I think I've told you about St. Mark's, a little white clapboard church about a mile down the road from me. I've been attending there for four or five years, I don't really remember. I started going right after I saw "The Passion of Christ." All that blood and guts of Jesus compelled me back to the Christian way. Go figure. This year I tried to watch the movie again and got only so far as the flogging in the court of Pilate. After two martinis and a sick feeling in the pit of my stomach, I fell asleep. I would certainly have gone out and gotten ploughed at the crucifixion if I were one of the first disciples.
In any event, I have been recently grappling with joining the church….officially. Well, I've been grappling with this for four or five years but it was never really an issue until our old minister retired, the one white hair and one leg who looked like my father. The new minister, an earnest unretired priest with a shy Gary Cooper smile, arrived and I made the mistake of telling him that I'd been around, lo these many years, and had not yet been recognized by the Bishop. Well, his eyes lit up and he gave me a book on "the peculiar way of life of Episcopaleans." I was happy to receive it and become a candidate for membership. After all, didn't I really want to belong….to something?
Evidently not. Every night for the next week, I was tormented with nightmares about Wierwille and the cult. On Tuesday, I woke up at 2:30am, sobbing. I don't remember the exact content of the dream but the familiar pain of betrayal was there. A palpable memory of abandonment. The next night, another dream and the next until I was afraid to go to sleep.
I called my old minister and spoke with him about this situation. "I think I'm scared of joining anything," I said. He thought I had diagnosed the situation correctly. And he encouraged me to talk to the new minister, Father "Woody" and give him my book, which I did. After he finished my book, Father Woody came and paid us a visit and he almost blushed as he apologized for his enthusiasm. "I feel like a slick, oily used car salesman. I think it's best that you back off joining for now," he said.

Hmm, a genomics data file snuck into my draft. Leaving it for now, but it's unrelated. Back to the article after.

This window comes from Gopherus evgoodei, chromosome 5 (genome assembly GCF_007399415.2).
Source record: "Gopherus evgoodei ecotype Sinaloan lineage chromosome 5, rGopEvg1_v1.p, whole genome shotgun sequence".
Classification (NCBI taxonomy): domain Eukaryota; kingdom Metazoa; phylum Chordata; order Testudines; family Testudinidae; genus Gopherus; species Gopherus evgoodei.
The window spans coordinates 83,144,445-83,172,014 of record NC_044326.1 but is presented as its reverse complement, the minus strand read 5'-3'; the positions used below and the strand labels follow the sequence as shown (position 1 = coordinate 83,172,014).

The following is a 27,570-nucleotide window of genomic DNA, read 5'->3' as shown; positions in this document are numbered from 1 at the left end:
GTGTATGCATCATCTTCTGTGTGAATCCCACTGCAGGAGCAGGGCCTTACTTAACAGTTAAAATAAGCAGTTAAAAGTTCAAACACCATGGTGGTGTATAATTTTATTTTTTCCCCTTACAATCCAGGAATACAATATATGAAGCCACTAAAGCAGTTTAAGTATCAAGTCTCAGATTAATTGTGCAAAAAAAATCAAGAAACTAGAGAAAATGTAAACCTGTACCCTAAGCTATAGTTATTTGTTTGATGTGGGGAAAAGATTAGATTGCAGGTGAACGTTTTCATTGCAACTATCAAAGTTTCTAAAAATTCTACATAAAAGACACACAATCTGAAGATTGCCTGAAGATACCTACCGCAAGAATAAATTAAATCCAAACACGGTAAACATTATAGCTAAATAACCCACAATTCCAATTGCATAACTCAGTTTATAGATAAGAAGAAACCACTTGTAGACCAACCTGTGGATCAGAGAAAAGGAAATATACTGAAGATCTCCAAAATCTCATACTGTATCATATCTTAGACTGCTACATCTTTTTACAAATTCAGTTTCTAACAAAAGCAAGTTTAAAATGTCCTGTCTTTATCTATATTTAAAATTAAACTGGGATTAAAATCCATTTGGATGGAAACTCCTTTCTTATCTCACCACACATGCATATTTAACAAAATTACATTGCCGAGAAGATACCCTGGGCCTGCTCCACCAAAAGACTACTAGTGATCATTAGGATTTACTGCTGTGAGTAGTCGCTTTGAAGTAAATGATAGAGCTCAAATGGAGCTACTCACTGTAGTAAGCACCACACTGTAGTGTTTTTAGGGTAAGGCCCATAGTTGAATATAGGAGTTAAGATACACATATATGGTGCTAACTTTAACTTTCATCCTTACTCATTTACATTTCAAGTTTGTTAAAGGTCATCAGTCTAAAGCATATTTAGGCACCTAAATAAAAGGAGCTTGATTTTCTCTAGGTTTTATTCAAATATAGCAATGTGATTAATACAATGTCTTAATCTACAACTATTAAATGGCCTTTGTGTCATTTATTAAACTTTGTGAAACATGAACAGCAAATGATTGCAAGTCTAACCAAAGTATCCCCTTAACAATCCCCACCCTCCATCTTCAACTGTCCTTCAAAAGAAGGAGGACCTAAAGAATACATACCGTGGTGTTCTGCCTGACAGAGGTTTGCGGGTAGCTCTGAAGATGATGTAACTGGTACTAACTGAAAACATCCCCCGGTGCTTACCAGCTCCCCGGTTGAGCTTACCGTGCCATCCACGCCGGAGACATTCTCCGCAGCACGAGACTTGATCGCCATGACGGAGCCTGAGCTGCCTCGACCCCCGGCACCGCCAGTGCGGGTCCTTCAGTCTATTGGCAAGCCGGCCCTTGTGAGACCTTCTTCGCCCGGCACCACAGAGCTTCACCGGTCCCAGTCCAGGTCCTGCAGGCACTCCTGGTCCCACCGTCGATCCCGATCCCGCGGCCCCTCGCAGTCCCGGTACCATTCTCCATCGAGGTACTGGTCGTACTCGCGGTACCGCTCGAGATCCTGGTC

Needless to say, I felt relieved mostly. There weren't any real benefits to joining, beyond what I already enjoyed. It wasn't like I'd get a guaranteed all-expenses-paid ticket to heaven or holiness. And the thought of the bishop laying his hands on my head sent me into more paroxysms of fear and trembling. Why fix something if it's not broken? Still, I couldn't help feel like I'd failed at something. Commitment.
The word "commitment" to a former cult-member is like "Incoming" to a Vietnam vet. It makes one want to dive under the pews and take cover. In a cult, it's a do-or-die mission. All-or-nothing. In church, Father Woody, tells me, it's very low-key and the point is not to PUSH but to ALLOW things to take their natural course, like the way flowers grow. We don't pull them out of the ground. We let them evolve according to their own time.
I remind myself that I managed to make a commitment to my husband fifteen years ago. He didn't push, he didn't threaten. He just created a safe environment in which I could decide for myself. And I've never for a minute regretted my decision. Perhaps, that's the key here - safety. When, if ever, I feel safe enough to join something, like a church, I will. I have to remember that it's much more complicated for me than the average person. The wounds are evidently still deep, deeper than I wish they were. But I can still attend and run for cover if it gets too much. Allow, don't push. That seems to me what Jesus would have advised.